It’s a fine line: Dear movie directors, please stop casting Harry Styles
Harry Styles is a talented fellow. He’s a great singer, a surprisingly good writer, and he pulls from an impressive array of musical influences. He is not, however, a movie star. The former One Direction member has been cast in the upcoming drama Don’t Worry Darling, and while fans are thrilled to see him on the big screen, we want to stress the fact that Styles should NOT be considered the next big thing.
Styles made his film debut in Christopher Nolan’s WWII epic Dunkirk (2017), in which he played one of the British soldiers trapped on the titular beach. He made the most of his limited screen time, and impressed fans who initially scoffed at the idea of a teen heartthrob playing opposite cinematic giants like Kenneth Branagh and Tom Hardy.
Peaking too soon
Here’s the thing: Nolan used Styles in a very finite way. The actor was given very little dialogue, and the bulk of his scenes relied on the visual tension of the situation, rather than his ability to emote. In an interview with The Journal.ie, Styles admitted he had trouble making the leap from stage to screen.
“The only way that I think [being in One Direction] might [have prepared me for acting] is just not being really uncomfortable in front of the camera,” the singer explained. “But in terms of the crossover I think they’re almost opposite. In terms of the music you’re trying to put so much of yourself in, and it’s so personal. With this you’re trying to remove being yourself from it.”
Styles sung the praises of his director at the Dunkirk premiere, but he told reporters that he didn’t plan on pursuing an acting career. “I feel very lucky to be a part of Dunkirk . . . I’d do this one again but it may be one and done . . . I’d do this one again,” he stated. “I really enjoyed this. I’ve peaked too soon! There’s nowhere to go.”
It wasn’t until last week that Styles decided to come out of self-imposed “retirement” and give the whole acting thing a second chance. Deadline reported that he was cast in the ensemble drama Don’t Worry Darling after Shia LaBeouf was forced to drop out over scheduling conflicts.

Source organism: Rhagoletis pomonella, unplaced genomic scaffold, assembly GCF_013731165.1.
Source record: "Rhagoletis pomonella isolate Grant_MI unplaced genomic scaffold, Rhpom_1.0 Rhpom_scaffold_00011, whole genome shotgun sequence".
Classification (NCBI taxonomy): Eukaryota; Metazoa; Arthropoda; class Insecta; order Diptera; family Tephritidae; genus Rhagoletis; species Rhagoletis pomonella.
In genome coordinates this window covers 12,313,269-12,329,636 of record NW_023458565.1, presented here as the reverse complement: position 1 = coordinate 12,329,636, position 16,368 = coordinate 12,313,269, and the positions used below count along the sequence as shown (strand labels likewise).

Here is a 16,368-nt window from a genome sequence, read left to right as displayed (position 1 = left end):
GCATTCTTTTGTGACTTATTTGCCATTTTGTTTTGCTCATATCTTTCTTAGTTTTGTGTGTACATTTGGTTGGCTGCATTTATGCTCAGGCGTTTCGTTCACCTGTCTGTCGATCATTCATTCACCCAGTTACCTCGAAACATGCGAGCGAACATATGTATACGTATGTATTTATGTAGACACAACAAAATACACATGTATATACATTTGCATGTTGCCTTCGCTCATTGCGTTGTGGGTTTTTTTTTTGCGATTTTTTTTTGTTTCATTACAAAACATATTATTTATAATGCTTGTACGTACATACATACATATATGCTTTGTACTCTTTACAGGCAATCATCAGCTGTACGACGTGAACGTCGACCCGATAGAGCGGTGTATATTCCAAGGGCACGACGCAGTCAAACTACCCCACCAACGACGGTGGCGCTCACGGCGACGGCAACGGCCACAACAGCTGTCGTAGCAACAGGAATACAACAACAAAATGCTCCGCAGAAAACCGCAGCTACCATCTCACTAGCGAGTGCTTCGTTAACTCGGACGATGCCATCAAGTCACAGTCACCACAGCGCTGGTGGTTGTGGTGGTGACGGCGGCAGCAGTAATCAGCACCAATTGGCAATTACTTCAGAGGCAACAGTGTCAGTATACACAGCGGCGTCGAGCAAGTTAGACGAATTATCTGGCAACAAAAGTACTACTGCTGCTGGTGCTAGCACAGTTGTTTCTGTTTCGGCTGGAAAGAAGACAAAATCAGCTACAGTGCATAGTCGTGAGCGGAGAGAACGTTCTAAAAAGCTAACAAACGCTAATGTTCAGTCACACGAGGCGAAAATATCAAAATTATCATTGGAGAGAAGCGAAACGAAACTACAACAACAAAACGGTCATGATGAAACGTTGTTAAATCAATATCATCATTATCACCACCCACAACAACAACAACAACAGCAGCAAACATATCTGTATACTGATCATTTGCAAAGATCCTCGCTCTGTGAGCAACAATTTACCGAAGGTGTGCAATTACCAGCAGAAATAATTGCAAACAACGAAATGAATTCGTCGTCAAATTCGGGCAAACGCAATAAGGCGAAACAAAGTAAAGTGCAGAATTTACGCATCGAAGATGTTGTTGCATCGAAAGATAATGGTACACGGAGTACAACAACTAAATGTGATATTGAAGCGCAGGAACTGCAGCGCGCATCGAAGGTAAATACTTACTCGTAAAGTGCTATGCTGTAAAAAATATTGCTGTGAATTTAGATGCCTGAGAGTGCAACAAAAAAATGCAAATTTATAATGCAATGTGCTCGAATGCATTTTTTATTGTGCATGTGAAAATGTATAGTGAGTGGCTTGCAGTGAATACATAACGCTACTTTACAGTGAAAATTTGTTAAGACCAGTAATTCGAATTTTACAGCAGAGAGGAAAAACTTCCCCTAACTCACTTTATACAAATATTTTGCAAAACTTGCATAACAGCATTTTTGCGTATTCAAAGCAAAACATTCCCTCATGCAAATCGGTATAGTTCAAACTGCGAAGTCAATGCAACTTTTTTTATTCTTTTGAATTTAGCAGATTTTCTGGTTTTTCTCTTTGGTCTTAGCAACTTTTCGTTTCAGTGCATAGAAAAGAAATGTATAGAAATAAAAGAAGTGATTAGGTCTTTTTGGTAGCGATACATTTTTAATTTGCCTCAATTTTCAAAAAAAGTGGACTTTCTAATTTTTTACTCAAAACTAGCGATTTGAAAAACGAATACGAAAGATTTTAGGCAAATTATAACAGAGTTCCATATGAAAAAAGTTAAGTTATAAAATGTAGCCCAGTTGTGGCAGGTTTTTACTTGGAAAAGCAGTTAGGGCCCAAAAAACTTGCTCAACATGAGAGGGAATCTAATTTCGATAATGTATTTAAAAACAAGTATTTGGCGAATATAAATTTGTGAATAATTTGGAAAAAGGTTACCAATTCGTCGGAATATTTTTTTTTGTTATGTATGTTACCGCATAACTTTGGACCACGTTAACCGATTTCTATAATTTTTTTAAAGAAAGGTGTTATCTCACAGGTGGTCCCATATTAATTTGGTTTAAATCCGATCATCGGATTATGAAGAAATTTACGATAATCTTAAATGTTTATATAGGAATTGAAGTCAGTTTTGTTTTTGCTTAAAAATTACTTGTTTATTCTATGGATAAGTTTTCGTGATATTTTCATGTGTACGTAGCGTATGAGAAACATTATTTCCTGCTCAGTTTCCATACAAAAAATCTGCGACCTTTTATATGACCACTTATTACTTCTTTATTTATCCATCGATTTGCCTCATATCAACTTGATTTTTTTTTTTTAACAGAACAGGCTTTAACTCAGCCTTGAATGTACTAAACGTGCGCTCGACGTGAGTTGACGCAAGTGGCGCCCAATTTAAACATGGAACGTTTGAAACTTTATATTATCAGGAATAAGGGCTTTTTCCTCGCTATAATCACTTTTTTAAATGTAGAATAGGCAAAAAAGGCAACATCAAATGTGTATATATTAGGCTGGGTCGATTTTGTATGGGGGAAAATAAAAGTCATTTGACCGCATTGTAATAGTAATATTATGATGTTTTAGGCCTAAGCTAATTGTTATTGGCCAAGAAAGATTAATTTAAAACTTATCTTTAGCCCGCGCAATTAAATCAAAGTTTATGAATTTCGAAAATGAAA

Don’t Worry Darling has been described as a “psychological thriller centering on an unhappy housewife in the 1950s”. It will be directed by Olivia Wilde and co-star Chris Pine, Dakota Johnson, and Florence Pugh. According to Deadline, Styles got the part after impressing Wilde and Pugh during an initial meeting.
We have faith in Wilde as a director following her acclaimed debut Booksmart (2019), and the rest of the cast have proven themselves in a variety of blockbusters and indies. Given Wilde’s emphasis on performance, though, we’re unsure whether Styles will be able to pull his weight. He’s not yet proven himself as a serious actor, and a crucial role could highlight these weaknesses in a way that hinders the film as a whole.
Reluctant movie star
Then there’s the fact that Styles will be stepping into a role previously intended for LeBouf, who, despite his eccentricities, has proven himself to be a magnificent actor. Styles will not only have to contend with a more experienced cast, but the lingering speculation of whatever LeBouf could have done with the part.
Styles is reportedly in talks to appear in a Marvel film, which only serves to further the notion that he’s “movie star material.” There has been no confirmation from Styles or Marvel, but Twitter sleuths have speculated that the singer could be playing a villain named Pyro in the upcoming X-Men reboot. Both the role and the film sound pretty uninspired.
Given Styles’s reluctance to act, his lack of experience, and his preference for music, we urge directors to think twice before giving him a call. Casting him once in a while isn’t so bad, but attempts to mold him into the next Robert Pattinson are not going to bode well for him or the films he appears in.